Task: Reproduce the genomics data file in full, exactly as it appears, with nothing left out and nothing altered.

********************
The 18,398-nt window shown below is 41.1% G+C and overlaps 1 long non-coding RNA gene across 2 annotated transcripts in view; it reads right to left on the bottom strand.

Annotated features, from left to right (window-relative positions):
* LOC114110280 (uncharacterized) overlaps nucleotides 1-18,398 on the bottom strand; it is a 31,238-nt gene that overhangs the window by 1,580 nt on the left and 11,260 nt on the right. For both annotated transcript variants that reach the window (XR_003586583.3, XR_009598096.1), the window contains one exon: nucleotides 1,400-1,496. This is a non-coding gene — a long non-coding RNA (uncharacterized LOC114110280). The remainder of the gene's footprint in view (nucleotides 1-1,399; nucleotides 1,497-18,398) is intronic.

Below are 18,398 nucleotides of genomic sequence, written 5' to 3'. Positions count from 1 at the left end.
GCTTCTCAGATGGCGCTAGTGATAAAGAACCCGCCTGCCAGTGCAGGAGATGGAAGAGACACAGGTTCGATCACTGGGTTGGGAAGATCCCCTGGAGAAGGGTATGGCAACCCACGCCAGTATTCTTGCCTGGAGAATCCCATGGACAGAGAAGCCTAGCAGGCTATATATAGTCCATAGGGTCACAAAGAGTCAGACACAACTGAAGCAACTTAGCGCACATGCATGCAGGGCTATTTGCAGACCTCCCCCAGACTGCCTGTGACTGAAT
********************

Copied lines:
The 18,398-nt window shown below is 41.1% G+C and overlaps 1 long non-coding RNA gene across 2 annotated transcripts in view; it reads right to left on the bottom strand.

Annotated features, from left to right (window-relative positions):
* LOC114110280 (uncharacterized) overlaps nucleotides 1-18,398 on the bottom strand; it is a 31,238-nt gene that overhangs the window by 1,580 nt on the left and 11,260 nt on the right. For both annotated transcript variants that reach the window (XR_003586583.3, XR_009598096.1), the window contains one exon: nucleotides 1,400-1,496. This is a non-coding gene — a long non-coding RNA (uncharacterized LOC114110280). The remainder of the gene's footprint in view (nucleotides 1-1,399; nucleotides 1,497-18,398) is intronic.

Below are 18,398 nucleotides of genomic sequence, written 5' to 3'. Positions count from 1 at the left end.
GCTTCTCAGATGGCGCTAGTGATAAAGAACCCGCCTGCCAGTGCAGGAGATGGAAGAGACACAGGTTCGATCACTGGGTTGGGAAGATCCCCTGGAGAAGGGTATGGCAACCCACGCCAGTATTCTTGCCTGGAGAATCCCATGGACAGAGAAGCCTAGCAGGCTATATATAGTCCATAGGGTCACAAAGAGTCAGACACAACTGAAGCAACTTAGCGCACATGCATGCAGGGCTATTTGCAGACCTCCCCCAGACTGCCTGTGACTGAAT